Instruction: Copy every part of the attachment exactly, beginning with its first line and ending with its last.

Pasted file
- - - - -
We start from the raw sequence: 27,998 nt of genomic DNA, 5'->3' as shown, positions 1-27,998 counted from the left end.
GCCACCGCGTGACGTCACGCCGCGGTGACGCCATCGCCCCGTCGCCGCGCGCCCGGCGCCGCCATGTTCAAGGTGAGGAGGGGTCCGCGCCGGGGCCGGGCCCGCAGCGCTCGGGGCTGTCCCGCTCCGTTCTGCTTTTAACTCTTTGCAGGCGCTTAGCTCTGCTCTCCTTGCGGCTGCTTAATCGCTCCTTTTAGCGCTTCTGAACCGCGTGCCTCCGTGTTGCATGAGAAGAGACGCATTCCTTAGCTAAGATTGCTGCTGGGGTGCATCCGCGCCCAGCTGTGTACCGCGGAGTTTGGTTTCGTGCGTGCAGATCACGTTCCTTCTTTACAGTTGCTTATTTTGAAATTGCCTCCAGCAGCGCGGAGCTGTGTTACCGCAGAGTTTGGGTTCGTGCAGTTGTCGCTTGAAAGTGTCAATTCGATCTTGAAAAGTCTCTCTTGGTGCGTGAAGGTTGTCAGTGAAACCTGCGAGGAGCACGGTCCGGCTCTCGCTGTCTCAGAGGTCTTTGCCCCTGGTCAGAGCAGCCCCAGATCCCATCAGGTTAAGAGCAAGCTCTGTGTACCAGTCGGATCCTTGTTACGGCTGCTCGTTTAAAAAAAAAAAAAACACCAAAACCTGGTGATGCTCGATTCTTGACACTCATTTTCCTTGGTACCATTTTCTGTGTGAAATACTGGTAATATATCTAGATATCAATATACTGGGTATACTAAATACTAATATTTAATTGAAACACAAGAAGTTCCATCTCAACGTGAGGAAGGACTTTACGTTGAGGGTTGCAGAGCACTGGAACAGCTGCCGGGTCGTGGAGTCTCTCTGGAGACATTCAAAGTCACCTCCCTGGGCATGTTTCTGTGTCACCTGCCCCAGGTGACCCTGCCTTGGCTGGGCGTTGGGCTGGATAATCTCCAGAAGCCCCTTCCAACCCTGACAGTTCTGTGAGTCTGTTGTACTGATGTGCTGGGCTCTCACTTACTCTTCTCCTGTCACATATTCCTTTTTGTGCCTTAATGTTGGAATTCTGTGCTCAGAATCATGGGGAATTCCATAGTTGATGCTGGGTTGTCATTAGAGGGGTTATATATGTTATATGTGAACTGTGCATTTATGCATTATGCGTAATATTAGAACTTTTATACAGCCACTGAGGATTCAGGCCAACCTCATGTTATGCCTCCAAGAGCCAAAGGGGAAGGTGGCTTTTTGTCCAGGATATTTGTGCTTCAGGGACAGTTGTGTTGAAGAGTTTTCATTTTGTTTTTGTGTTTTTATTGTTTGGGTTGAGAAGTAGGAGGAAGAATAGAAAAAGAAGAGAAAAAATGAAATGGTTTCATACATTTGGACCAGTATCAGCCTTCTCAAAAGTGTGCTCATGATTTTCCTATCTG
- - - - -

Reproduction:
We start from the raw sequence: 27,998 nt of genomic DNA, 5'->3' as shown, positions 1-27,998 counted from the left end.
GCCACCGCGTGACGTCACGCCGCGGTGACGCCATCGCCCCGTCGCCGCGCGCCCGGCGCCGCCATGTTCAAGGTGAGGAGGGGTCCGCGCCGGGGCCGGGCCCGCAGCGCTCGGGGCTGTCCCGCTCCGTTCTGCTTTTAACTCTTTGCAGGCGCTTAGCTCTGCTCTCCTTGCGGCTGCTTAATCGCTCCTTTTAGCGCTTCTGAACCGCGTGCCTCCGTGTTGCATGAGAAGAGACGCATTCCTTAGCTAAGATTGCTGCTGGGGTGCATCCGCGCCCAGCTGTGTACCGCGGAGTTTGGTTTCGTGCGTGCAGATCACGTTCCTTCTTTACAGTTGCTTATTTTGAAATTGCCTCCAGCAGCGCGGAGCTGTGTTACCGCAGAGTTTGGGTTCGTGCAGTTGTCGCTTGAAAGTGTCAATTCGATCTTGAAAAGTCTCTCTTGGTGCGTGAAGGTTGTCAGTGAAACCTGCGAGGAGCACGGTCCGGCTCTCGCTGTCTCAGAGGTCTTTGCCCCTGGTCAGAGCAGCCCCAGATCCCATCAGGTTAAGAGCAAGCTCTGTGTACCAGTCGGATCCTTGTTACGGCTGCTCGTTTAAAAAAAAAAAAAACACCAAAACCTGGTGATGCTCGATTCTTGACACTCATTTTCCTTGGTACCATTTTCTGTGTGAAATACTGGTAATATATCTAGATATCAATATACTGGGTATACTAAATACTAATATTTAATTGAAACACAAGAAGTTCCATCTCAACGTGAGGAAGGACTTTACGTTGAGGGTTGCAGAGCACTGGAACAGCTGCCGGGTCGTGGAGTCTCTCTGGAGACATTCAAAGTCACCTCCCTGGGCATGTTTCTGTGTCACCTGCCCCAGGTGACCCTGCCTTGGCTGGGCGTTGGGCTGGATAATCTCCAGAAGCCCCTTCCAACCCTGACAGTTCTGTGAGTCTGTTGTACTGATGTGCTGGGCTCTCACTTACTCTTCTCCTGTCACATATTCCTTTTTGTGCCTTAATGTTGGAATTCTGTGCTCAGAATCATGGGGAATTCCATAGTTGATGCTGGGTTGTCATTAGAGGGGTTATATATGTTATATGTGAACTGTGCATTTATGCATTATGCGTAATATTAGAACTTTTATACAGCCACTGAGGATTCAGGCCAACCTCATGTTATGCCTCCAAGAGCCAAAGGGGAAGGTGGCTTTTTGTCCAGGATATTTGTGCTTCAGGGACAGTTGTGTTGAAGAGTTTTCATTTTGTTTTTGTGTTTTTATTGTTTGGGTTGAGAAGTAGGAGGAAGAATAGAAAAAGAAGAGAAAAAATGAAATGGTTTCATACATTTGGACCAGTATCAGCCTTCTCAAAAGTGTGCTCATGATTTTCCTATCTG